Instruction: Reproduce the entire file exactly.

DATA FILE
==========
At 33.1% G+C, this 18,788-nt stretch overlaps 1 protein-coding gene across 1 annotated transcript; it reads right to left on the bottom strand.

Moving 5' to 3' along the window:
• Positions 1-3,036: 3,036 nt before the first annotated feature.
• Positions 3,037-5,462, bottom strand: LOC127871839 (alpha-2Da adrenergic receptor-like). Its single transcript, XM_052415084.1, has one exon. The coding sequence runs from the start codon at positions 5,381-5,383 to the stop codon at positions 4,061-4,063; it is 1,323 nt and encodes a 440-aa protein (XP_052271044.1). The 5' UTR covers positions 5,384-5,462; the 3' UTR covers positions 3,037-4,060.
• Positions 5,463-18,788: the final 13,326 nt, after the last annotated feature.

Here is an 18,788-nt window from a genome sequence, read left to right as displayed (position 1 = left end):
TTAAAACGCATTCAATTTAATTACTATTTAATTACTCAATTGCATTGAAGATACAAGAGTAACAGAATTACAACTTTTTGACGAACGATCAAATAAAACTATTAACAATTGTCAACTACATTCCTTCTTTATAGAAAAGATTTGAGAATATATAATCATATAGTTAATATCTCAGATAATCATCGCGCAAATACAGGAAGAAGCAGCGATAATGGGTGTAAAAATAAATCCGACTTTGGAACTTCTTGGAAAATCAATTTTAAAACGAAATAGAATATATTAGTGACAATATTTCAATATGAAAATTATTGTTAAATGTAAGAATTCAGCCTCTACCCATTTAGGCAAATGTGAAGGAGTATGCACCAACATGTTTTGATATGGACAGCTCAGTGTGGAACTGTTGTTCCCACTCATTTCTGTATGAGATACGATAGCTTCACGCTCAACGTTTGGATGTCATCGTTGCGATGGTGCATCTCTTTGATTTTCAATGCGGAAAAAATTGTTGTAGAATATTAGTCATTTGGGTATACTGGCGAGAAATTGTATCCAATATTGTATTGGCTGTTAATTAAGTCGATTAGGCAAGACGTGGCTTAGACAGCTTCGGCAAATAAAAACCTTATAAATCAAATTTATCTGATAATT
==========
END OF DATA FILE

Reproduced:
At 33.1% G+C, this 18,788-nt stretch overlaps 1 protein-coding gene across 1 annotated transcript; it reads right to left on the bottom strand.

Moving 5' to 3' along the window:
• Positions 1-3,036: 3,036 nt before the first annotated feature.
• Positions 3,037-5,462, bottom strand: LOC127871839 (alpha-2Da adrenergic receptor-like). Its single transcript, XM_052415084.1, has one exon. The coding sequence runs from the start codon at positions 5,381-5,383 to the stop codon at positions 4,061-4,063; it is 1,323 nt and encodes a 440-aa protein (XP_052271044.1). The 5' UTR covers positions 5,384-5,462; the 3' UTR covers positions 3,037-4,060.
• Positions 5,463-18,788: the final 13,326 nt, after the last annotated feature.

Here is an 18,788-nt window from a genome sequence, read left to right as displayed (position 1 = left end):
TTAAAACGCATTCAATTTAATTACTATTTAATTACTCAATTGCATTGAAGATACAAGAGTAACAGAATTACAACTTTTTGACGAACGATCAAATAAAACTATTAACAATTGTCAACTACATTCCTTCTTTATAGAAAAGATTTGAGAATATATAATCATATAGTTAATATCTCAGATAATCATCGCGCAAATACAGGAAGAAGCAGCGATAATGGGTGTAAAAATAAATCCGACTTTGGAACTTCTTGGAAAATCAATTTTAAAACGAAATAGAATATATTAGTGACAATATTTCAATATGAAAATTATTGTTAAATGTAAGAATTCAGCCTCTACCCATTTAGGCAAATGTGAAGGAGTATGCACCAACATGTTTTGATATGGACAGCTCAGTGTGGAACTGTTGTTCCCACTCATTTCTGTATGAGATACGATAGCTTCACGCTCAACGTTTGGATGTCATCGTTGCGATGGTGCATCTCTTTGATTTTCAATGCGGAAAAAATTGTTGTAGAATATTAGTCATTTGGGTATACTGGCGAGAAATTGTATCCAATATTGTATTGGCTGTTAATTAAGTCGATTAGGCAAGACGTGGCTTAGACAGCTTCGGCAAATAAAAACCTTATAAATCAAATTTATCTGATAATT